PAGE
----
Biofilms are the reservoirs for pathogens and colonize almost all surfaces, including those in the oral cavity;dental plaque is a complex biofilm. Oral biofilms cause periodontal problems commonly induced by acidogenesis and tooth demineralization by biofilm forming bacteria;dental plaque has been associated to and may lead to many serious systemic problems if are it not treated and controlled. In particular, they pose serious health evils to immuno- compromised patients. Biofilm formation and colonization on a surface starts with is the adhesion of biofilm forming bacteria;initial bacterial attachment o the support surface is vital for their viability and successful colonization and the resultant infection. A logical way to control plaque formation on dental and related surfaces is to regularly condition them with something that would resist the attachment of biofilm forming bacteria. This Phase-I SBIR proposes to develop a conditioning agent for dental and related surfaces and the optimization of its chemical structure relative to its ability to inhibit attachment of biofilm foring bacteria. The optimized conditioning agent is proposed to be used in dental cleaning formulations (for example, tooth paste, mouth rinse or varnish) or in a post-cleaning rinse formulation. During the rinses (as frequent as daily dental cleaning), the product will perform surface modification of oral surfaces such that the modified dental and related surfaces would control the attachment of biofilm forming bacteria. To prove the feasibility of inhibition of bacterial adhesion on biomaterials used as the model for dental and related surfaces, it is intended to prepare the proposed conditioning biomolecules with varying degree of hydrophobicity/hydrophilicity and coat them on model dental related biomaterials to quantify the bacterial adherence and acidogenesis on coated surfaces and also to grow biofilm in a continuous flow culture biofilm model and compare to that on the related uncoated control surfaces. It is also proposed to optimize the molecular structure of coating material for the best inhibition of bacterial adherence, control of lactic acid formation and their viability. After the completion of this phase-I study, many surface conditioning formulations using the optimized biomolecules identified in this proposal may be further developed later in the phase-II part of the project. A huge burden of research has been carried out so far on infection control after the infection is established in host, but the results are quite ineffective as almost all disease causig bacteria remain protected in biofilms and show resistance to therapeutic agents. Therefore, a significant scientific attention is needed to control the process of formation of biofilm itself, before the infection could set firm footing.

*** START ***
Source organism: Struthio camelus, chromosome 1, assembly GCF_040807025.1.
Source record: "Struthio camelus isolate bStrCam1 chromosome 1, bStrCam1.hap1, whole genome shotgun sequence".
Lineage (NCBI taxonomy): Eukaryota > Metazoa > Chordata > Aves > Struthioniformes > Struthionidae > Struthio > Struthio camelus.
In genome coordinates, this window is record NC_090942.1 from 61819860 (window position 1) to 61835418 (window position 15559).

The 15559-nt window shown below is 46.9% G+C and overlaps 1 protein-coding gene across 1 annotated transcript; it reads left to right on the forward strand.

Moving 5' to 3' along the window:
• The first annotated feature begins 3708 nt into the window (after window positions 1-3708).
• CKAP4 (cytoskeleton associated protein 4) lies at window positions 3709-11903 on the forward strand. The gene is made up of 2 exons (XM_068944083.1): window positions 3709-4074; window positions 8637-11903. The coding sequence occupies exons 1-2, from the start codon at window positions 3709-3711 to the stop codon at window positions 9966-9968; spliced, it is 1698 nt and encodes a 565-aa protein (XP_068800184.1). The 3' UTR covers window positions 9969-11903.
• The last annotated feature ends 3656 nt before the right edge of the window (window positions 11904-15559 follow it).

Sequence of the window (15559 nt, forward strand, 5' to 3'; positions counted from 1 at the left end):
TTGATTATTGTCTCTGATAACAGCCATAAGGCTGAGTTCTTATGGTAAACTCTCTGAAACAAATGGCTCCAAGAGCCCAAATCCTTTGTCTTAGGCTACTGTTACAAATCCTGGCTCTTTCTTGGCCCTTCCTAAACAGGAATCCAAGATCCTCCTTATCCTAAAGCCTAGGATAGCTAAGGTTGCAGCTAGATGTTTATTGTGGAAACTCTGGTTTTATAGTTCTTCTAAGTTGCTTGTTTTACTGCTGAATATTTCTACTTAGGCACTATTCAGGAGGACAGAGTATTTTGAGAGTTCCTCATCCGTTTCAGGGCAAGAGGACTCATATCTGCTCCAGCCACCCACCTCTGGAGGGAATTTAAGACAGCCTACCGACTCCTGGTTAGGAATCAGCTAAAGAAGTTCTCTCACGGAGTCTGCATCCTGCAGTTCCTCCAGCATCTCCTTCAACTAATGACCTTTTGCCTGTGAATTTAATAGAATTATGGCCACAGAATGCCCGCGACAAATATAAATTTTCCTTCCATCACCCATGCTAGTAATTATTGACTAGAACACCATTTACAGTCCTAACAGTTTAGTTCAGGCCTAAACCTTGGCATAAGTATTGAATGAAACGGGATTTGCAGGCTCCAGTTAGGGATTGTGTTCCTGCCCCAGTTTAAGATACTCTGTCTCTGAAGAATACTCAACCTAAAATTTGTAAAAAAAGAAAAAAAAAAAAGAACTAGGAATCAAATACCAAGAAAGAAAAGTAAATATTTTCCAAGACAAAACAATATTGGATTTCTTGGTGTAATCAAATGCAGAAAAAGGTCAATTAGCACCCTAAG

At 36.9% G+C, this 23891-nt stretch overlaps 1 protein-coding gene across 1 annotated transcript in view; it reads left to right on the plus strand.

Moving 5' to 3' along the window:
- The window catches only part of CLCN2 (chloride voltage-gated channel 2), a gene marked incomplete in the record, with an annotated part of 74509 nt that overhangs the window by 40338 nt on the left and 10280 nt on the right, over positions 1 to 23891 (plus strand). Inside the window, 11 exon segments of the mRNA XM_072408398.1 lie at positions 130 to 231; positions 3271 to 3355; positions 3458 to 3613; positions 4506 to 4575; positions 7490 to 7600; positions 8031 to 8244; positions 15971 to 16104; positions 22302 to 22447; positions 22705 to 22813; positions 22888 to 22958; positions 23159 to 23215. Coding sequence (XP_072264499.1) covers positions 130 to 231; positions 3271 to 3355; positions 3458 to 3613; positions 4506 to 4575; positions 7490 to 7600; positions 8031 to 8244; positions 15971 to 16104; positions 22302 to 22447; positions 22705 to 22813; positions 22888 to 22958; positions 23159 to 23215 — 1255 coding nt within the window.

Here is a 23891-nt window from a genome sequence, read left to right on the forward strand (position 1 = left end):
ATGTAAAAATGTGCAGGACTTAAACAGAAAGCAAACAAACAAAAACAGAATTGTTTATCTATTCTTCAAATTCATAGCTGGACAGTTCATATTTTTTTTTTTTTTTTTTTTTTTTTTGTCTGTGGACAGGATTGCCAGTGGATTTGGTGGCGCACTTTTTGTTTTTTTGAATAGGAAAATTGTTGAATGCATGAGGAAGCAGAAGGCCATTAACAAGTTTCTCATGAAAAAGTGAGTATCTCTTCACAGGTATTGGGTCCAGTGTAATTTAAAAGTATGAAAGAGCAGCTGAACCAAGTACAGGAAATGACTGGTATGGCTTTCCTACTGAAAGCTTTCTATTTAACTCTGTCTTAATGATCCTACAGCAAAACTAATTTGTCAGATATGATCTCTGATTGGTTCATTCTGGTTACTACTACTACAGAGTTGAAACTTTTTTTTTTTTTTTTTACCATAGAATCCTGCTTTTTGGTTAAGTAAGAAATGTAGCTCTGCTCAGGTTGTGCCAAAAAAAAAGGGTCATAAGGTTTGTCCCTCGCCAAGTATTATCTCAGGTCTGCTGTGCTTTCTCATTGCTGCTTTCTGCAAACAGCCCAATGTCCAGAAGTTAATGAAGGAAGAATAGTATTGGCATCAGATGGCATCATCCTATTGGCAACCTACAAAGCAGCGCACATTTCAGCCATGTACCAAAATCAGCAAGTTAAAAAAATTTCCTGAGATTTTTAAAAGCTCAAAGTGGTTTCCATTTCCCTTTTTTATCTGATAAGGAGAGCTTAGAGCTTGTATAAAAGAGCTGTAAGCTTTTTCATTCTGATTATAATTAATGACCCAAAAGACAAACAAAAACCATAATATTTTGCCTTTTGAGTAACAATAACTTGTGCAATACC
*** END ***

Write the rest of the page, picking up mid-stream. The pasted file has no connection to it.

Public Health Relevance

A huge burden of research has been carried out so far on bacterial control after the infectious colonization sets in, but the resultant therapies are still imperfect as almost all infectious bacteria remain protected in biofilms and develop resistance to the antibacterial agent. Therefore, a significant scientific attention is needed to control the initiation of the process of formation of biofilm itself. The goal of this research is to evolve an optimize the chemical structure of a natural non-toxic biomolecule that may be used to condition the dental and related surfaces while cleaning or rinsing, so that the conditioned surface may inhibit or retard the process of initial adhesion of biofilm forming bacteria and thus, inhibit bioilm formation.

National Institute of Health (NIH)
National Institute of Dental & Craniofacial Research (NIDCR)
Small Business Innovation Research Grants (SBIR) - Phase I (R43)
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Special Emphasis Panel (ZRG1-MOSS-K (11))
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Drummond, James
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Innovative Research Solutions, Inc.
San Antonio
United States
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